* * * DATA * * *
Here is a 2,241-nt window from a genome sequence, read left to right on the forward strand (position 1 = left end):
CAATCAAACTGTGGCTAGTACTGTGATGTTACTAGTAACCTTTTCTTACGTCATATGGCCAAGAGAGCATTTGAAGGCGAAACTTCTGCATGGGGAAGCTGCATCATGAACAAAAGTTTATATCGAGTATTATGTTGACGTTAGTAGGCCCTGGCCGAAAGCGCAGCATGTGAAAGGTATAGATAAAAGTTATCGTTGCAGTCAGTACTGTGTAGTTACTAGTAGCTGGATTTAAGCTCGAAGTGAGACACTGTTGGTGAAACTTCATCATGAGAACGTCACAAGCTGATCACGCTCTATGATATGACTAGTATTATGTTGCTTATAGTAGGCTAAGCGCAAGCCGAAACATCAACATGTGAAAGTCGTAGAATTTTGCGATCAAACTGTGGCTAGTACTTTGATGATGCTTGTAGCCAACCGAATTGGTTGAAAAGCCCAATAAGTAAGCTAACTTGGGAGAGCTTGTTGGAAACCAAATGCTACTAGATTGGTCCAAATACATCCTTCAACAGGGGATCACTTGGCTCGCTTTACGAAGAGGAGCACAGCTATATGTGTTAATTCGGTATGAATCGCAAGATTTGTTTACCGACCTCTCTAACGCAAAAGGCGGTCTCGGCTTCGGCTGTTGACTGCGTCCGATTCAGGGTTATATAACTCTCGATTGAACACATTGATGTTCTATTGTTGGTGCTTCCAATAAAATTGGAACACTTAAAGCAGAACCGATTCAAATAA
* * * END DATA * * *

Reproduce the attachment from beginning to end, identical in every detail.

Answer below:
Here is a 2,241-nt window from a genome sequence, read left to right on the forward strand (position 1 = left end):
CAATCAAACTGTGGCTAGTACTGTGATGTTACTAGTAACCTTTTCTTACGTCATATGGCCAAGAGAGCATTTGAAGGCGAAACTTCTGCATGGGGAAGCTGCATCATGAACAAAAGTTTATATCGAGTATTATGTTGACGTTAGTAGGCCCTGGCCGAAAGCGCAGCATGTGAAAGGTATAGATAAAAGTTATCGTTGCAGTCAGTACTGTGTAGTTACTAGTAGCTGGATTTAAGCTCGAAGTGAGACACTGTTGGTGAAACTTCATCATGAGAACGTCACAAGCTGATCACGCTCTATGATATGACTAGTATTATGTTGCTTATAGTAGGCTAAGCGCAAGCCGAAACATCAACATGTGAAAGTCGTAGAATTTTGCGATCAAACTGTGGCTAGTACTTTGATGATGCTTGTAGCCAACCGAATTGGTTGAAAAGCCCAATAAGTAAGCTAACTTGGGAGAGCTTGTTGGAAACCAAATGCTACTAGATTGGTCCAAATACATCCTTCAACAGGGGATCACTTGGCTCGCTTTACGAAGAGGAGCACAGCTATATGTGTTAATTCGGTATGAATCGCAAGATTTGTTTACCGACCTCTCTAACGCAAAAGGCGGTCTCGGCTTCGGCTGTTGACTGCGTCCGATTCAGGGTTATATAACTCTCGATTGAACACATTGATGTTCTATTGTTGGTGCTTCCAATAAAATTGGAACACTTAAAGCAGAACCGATTCAAATAA